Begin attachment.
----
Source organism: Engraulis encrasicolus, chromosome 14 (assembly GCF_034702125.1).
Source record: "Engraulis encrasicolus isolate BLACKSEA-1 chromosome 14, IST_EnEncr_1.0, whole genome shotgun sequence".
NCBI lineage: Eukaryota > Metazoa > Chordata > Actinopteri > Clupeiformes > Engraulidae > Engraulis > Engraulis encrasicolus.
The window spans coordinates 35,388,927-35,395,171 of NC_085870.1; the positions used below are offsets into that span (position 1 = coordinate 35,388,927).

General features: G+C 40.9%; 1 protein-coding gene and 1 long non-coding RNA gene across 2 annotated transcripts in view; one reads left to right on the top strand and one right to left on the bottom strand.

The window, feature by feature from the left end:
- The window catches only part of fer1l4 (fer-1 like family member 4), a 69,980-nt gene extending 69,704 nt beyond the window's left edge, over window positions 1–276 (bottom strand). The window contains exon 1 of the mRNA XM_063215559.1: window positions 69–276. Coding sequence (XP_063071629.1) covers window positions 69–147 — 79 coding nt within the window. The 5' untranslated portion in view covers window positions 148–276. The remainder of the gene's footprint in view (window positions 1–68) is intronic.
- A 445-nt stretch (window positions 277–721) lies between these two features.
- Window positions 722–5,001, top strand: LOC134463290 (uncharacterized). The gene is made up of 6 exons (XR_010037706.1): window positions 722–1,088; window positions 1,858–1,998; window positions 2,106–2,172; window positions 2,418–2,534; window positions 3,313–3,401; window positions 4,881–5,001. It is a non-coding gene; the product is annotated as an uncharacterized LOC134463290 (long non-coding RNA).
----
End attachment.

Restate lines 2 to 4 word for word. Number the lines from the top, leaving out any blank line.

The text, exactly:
Source record: "Engraulis encrasicolus isolate BLACKSEA-1 chromosome 14, IST_EnEncr_1.0, whole genome shotgun sequence".
NCBI lineage: Eukaryota > Metazoa > Chordata > Actinopteri > Clupeiformes > Engraulidae > Engraulis > Engraulis encrasicolus.
The window spans coordinates 35,388,927-35,395,171 of NC_085870.1; the positions used below are offsets into that span (position 1 = coordinate 35,388,927).